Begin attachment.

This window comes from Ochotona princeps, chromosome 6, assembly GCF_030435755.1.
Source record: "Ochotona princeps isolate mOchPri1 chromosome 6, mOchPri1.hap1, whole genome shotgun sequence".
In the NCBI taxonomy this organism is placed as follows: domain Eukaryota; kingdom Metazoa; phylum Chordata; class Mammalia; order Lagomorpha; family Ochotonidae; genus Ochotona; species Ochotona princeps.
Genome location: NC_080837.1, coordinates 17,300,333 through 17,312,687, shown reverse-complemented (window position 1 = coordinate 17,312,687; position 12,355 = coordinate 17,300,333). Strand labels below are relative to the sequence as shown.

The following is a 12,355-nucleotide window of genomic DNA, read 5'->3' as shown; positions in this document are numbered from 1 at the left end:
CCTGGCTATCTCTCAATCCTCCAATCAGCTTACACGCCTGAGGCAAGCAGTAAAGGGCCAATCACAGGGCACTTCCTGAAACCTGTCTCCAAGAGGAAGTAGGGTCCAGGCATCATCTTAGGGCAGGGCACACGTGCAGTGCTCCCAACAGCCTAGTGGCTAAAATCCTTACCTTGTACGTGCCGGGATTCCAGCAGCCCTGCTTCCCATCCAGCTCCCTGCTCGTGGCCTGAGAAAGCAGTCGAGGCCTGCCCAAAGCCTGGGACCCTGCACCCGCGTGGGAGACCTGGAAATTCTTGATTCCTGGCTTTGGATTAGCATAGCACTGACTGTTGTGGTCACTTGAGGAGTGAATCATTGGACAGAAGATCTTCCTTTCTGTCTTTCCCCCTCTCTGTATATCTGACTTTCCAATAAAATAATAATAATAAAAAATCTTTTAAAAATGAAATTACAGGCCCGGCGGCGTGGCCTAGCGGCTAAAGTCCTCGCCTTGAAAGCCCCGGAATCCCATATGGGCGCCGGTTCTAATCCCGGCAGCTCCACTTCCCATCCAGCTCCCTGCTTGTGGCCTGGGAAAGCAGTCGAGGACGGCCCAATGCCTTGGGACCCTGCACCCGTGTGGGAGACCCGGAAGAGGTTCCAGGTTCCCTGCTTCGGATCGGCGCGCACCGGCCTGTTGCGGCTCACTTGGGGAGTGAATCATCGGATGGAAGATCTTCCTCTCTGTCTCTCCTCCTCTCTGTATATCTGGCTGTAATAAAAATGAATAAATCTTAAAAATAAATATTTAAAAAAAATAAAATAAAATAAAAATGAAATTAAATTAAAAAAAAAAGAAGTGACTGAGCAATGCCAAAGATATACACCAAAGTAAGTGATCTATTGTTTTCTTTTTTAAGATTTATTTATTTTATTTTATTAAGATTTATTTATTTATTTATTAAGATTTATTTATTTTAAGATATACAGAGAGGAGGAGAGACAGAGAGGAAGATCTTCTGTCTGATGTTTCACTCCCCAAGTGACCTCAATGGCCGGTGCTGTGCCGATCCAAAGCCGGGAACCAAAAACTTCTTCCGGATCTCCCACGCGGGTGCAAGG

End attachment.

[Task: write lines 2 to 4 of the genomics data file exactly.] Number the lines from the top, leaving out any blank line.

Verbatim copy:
Source record: "Ochotona princeps isolate mOchPri1 chromosome 6, mOchPri1.hap1, whole genome shotgun sequence".
In the NCBI taxonomy this organism is placed as follows: domain Eukaryota; kingdom Metazoa; phylum Chordata; class Mammalia; order Lagomorpha; family Ochotonidae; genus Ochotona; species Ochotona princeps.
Genome location: NC_080837.1, coordinates 17,300,333 through 17,312,687, shown reverse-complemented (window position 1 = coordinate 17,312,687; position 12,355 = coordinate 17,300,333). Strand labels below are relative to the sequence as shown.